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Financial incentives for living kidney donors: are they necessary?

Martin, Dominique E. and White, Sarah L. 2015, Financial incentives for living kidney donors: are they necessary?, American journal of kidney diseases, vol. 66, no. 3, pp. 389-395, doi: 10.1053/j.ajkd.2015.03.041.


Title Financial incentives for living kidney donors: are they necessary?
Author(s) Martin, Dominique E.ORCID iD for Martin, Dominique E. orcid.org/0000-0001-9363-0770
White, Sarah L.
Journal name American journal of kidney diseases
Volume number 66
Issue number 3
Start page 389
End page 395
Total pages 6
Publisher Elsevier
Place of publication Amsterdam, The Netherlands
Publication date 2015-09
ISSN 1523-6838
Keyword(s) bioethics
organ donation
incentives
Summary In the face of the perceived failure of altruistic organ donation programs to generate sufficient kidneys to meet demand, introducing financial incentives for living donors is sometimes argued as the only effective strategy by which lives currently lost while awaiting kidney transplantation might be saved. This argument from life-saving necessity is implicit in many incentive proposals, but rarely challenged by opponents. The core empirical claims on which it rests are thus rarely interrogated: that the gap between supply of and demand for donor kidneys is large and growing, the current system cannot meet demand, and financial incentives would increase the overall supply of kidneys and thus save lives. We consider these claims in the context of the United States. While we acknowledge the plausibility of claims that incentives, if sufficiently large, may successfully recruit greater numbers of living donors, we argue that strategies compatible with the existing altruistic system may also increase the supply of kidneys and save lives otherwise lost to kidney failure. We conclude that current appeals to the life-saving necessity argument have yet to establish sufficient grounds to justify trials of incentives.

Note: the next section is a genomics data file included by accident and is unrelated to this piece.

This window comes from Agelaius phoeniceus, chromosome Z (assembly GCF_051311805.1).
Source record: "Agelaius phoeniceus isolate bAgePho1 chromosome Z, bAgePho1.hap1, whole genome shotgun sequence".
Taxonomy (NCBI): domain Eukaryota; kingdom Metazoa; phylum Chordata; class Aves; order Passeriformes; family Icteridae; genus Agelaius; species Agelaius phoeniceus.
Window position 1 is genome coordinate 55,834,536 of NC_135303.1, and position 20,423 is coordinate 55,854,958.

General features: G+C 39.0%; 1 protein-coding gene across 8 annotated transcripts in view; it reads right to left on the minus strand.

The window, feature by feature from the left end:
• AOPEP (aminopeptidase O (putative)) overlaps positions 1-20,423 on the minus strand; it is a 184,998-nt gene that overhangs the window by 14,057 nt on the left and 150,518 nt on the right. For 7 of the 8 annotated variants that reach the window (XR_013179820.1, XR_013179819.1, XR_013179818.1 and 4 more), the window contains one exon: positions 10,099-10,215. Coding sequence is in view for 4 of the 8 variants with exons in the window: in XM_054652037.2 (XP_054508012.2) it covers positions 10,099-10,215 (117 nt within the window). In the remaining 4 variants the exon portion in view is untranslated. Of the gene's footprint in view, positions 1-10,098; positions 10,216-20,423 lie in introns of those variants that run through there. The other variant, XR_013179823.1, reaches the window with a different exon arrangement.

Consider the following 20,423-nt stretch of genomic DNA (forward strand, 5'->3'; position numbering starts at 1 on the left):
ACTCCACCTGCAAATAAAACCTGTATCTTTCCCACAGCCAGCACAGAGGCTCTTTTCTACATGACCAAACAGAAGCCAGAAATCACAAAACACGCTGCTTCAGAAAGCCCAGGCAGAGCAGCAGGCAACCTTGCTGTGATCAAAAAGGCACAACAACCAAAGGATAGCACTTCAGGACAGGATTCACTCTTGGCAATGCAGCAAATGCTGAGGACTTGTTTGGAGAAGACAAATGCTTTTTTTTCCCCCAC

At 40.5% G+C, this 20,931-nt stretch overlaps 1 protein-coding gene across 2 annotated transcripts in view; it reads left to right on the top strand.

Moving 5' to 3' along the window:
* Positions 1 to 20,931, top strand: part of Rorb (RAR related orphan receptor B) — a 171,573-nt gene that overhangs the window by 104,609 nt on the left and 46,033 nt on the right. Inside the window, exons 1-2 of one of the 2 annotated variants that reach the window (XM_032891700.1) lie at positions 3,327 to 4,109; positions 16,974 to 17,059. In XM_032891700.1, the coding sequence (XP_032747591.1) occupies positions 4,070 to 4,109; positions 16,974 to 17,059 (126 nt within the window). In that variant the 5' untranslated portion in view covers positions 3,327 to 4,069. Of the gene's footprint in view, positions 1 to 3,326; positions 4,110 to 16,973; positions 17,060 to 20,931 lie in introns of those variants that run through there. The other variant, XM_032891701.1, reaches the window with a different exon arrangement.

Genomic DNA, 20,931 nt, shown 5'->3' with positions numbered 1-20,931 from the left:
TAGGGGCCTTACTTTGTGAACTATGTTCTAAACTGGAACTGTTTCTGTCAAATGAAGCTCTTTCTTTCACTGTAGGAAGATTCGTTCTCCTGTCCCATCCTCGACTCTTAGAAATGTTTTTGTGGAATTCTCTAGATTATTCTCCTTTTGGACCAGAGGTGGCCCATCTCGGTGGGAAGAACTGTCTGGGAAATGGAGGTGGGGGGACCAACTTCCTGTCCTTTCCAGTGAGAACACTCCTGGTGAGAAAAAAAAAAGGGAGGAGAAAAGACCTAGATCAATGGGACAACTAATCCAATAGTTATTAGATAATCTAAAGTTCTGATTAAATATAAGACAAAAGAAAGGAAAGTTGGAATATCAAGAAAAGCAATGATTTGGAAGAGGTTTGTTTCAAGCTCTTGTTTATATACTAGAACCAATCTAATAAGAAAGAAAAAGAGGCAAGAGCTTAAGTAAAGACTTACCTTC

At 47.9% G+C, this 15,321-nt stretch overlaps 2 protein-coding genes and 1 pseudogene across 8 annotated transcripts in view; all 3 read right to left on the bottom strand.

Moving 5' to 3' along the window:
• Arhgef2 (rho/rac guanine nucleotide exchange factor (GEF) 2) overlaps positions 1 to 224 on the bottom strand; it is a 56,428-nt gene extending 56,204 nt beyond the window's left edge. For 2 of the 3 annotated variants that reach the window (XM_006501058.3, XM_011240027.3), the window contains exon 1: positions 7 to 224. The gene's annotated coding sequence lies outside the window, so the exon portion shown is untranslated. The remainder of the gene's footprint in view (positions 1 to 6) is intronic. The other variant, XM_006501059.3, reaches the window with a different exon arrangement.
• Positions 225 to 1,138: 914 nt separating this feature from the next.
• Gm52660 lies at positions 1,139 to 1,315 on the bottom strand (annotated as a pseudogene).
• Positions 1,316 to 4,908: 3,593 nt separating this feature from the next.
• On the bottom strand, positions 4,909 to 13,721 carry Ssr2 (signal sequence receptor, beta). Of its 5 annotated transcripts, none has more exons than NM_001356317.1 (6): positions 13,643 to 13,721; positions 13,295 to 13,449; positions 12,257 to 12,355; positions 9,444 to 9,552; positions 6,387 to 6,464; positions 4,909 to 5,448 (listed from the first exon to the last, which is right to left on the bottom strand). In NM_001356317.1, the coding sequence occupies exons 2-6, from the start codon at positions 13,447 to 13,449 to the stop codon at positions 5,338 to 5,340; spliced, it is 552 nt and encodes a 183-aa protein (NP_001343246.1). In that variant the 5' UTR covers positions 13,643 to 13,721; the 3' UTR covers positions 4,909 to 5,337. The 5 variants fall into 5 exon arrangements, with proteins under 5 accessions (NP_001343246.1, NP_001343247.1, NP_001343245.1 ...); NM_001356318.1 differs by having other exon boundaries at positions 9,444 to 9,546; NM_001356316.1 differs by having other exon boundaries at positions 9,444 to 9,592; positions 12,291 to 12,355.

Language eng
DOI 10.1053/j.ajkd.2015.03.041
Field of Research 1103 Clinical Sciences
Socio Economic Objective 929999 Health not elsewhere classified
HERDC Research category C1.1 Refereed article in a scholarly journal
ERA Research output type C Journal article
Copyright notice ©2015, Elsevier
Persistent URL http://hdl.handle.net/10536/DRO/DU:30082085

Document type: Journal Article
Collection: School of Medicine
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